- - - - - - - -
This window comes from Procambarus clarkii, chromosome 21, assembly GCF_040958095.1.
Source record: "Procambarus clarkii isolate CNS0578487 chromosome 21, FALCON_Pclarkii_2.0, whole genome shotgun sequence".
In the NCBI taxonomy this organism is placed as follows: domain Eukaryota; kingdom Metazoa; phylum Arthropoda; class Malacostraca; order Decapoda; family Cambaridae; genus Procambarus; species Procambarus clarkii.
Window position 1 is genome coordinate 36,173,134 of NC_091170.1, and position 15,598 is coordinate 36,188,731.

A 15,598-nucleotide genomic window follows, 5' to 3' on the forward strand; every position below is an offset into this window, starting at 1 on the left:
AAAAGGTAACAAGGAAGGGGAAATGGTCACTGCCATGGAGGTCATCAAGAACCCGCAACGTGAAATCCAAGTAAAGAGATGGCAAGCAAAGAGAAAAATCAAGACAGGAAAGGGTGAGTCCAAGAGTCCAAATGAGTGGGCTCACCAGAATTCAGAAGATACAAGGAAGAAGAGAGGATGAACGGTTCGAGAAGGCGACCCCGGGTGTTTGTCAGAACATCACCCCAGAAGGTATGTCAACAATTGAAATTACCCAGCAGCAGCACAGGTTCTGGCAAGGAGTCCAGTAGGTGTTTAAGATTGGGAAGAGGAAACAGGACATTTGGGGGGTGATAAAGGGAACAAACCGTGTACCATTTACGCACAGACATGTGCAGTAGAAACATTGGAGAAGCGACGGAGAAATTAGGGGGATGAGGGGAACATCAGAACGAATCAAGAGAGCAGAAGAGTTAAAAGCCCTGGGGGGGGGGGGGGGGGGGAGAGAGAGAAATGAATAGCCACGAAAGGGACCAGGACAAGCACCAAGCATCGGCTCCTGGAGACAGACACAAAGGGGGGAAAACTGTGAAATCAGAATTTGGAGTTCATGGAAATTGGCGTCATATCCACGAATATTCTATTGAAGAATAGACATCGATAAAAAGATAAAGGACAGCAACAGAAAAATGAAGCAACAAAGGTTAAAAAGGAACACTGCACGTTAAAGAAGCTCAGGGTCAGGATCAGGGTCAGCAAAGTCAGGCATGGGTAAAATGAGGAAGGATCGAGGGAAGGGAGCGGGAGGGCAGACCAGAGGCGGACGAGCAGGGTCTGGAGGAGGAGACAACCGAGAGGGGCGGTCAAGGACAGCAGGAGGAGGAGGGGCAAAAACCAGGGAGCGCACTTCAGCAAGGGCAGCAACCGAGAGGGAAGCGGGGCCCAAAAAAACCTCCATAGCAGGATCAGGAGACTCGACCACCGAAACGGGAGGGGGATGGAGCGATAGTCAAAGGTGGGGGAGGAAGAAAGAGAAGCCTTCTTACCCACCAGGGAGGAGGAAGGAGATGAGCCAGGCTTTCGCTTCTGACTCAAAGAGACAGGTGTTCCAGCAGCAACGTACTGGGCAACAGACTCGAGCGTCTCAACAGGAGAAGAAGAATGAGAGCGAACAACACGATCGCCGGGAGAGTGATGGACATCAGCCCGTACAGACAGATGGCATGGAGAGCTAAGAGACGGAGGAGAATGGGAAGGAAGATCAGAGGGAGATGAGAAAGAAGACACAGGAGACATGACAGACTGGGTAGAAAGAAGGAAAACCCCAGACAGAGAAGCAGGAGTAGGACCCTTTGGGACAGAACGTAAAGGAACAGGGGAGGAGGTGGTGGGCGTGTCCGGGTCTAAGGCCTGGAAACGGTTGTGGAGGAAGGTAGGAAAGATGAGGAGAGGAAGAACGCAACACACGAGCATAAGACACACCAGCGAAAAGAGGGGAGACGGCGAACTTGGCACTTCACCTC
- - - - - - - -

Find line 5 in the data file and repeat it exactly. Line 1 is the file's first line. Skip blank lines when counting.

A 15,598-nucleotide genomic window follows, 5' to 3' on the forward strand; every position below is an offset into this window, starting at 1 on the left: